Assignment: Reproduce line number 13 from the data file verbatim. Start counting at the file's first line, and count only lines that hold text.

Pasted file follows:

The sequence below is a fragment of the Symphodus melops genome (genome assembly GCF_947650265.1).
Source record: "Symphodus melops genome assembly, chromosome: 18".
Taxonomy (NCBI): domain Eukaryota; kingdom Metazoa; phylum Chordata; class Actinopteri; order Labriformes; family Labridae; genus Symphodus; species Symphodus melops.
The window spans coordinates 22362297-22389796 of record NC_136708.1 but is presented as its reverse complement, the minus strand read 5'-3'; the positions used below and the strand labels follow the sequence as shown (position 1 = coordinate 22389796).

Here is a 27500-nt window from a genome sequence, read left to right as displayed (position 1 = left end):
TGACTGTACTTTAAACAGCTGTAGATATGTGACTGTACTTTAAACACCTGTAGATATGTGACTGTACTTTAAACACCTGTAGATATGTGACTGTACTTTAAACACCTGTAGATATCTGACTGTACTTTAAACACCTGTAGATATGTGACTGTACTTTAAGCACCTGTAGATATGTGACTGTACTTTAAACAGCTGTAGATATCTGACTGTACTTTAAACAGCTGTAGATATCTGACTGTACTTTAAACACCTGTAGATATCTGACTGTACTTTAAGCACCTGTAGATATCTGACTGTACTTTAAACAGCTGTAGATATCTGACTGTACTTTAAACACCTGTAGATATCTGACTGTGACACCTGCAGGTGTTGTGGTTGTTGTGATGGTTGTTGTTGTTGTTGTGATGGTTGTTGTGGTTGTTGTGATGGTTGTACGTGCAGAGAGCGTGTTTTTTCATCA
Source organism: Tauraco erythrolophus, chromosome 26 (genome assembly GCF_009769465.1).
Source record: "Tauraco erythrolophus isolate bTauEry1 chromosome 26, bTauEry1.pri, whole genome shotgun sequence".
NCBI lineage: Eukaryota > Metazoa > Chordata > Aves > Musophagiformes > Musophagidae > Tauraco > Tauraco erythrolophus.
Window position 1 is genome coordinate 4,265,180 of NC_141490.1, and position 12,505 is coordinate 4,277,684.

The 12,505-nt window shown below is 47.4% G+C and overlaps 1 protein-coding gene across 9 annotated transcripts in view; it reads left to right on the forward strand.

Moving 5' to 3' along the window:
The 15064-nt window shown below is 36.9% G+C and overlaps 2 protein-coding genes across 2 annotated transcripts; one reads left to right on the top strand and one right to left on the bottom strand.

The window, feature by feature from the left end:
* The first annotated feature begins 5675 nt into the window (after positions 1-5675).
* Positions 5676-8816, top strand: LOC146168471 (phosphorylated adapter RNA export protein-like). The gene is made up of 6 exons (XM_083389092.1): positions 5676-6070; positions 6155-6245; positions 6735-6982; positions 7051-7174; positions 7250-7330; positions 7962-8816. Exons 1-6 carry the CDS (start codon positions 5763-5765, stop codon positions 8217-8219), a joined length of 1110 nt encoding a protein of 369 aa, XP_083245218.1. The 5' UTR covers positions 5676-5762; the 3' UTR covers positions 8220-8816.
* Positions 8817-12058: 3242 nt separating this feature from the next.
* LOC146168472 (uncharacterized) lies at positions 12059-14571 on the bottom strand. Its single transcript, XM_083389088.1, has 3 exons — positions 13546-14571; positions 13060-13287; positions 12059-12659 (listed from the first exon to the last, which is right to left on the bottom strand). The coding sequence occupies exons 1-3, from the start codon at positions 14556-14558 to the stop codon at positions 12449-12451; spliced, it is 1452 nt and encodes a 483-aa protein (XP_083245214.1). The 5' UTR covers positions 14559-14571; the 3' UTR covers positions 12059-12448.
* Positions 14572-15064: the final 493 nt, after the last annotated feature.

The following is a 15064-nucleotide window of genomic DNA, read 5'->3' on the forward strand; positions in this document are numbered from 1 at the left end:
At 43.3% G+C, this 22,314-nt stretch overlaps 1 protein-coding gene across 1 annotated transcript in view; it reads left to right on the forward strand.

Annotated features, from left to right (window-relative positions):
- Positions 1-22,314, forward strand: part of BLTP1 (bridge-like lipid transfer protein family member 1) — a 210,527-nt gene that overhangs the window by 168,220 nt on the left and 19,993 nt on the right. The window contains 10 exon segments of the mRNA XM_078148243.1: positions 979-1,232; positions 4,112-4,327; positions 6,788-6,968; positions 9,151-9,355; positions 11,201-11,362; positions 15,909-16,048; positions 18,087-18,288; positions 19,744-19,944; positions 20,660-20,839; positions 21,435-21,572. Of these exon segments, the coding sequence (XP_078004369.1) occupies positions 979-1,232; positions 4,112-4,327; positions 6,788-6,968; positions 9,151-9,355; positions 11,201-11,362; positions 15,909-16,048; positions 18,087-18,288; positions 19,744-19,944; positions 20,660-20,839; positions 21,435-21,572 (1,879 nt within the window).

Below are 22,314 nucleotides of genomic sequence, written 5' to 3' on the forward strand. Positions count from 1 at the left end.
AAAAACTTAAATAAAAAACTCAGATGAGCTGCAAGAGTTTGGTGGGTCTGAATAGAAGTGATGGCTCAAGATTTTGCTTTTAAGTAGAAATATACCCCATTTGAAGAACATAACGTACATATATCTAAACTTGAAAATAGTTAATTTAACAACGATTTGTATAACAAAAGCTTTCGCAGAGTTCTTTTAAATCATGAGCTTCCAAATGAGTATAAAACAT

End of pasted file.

The 15064-nt window shown below is 36.9% G+C and overlaps 2 protein-coding genes across 2 annotated transcripts; one reads left to right on the top strand and one right to left on the bottom strand.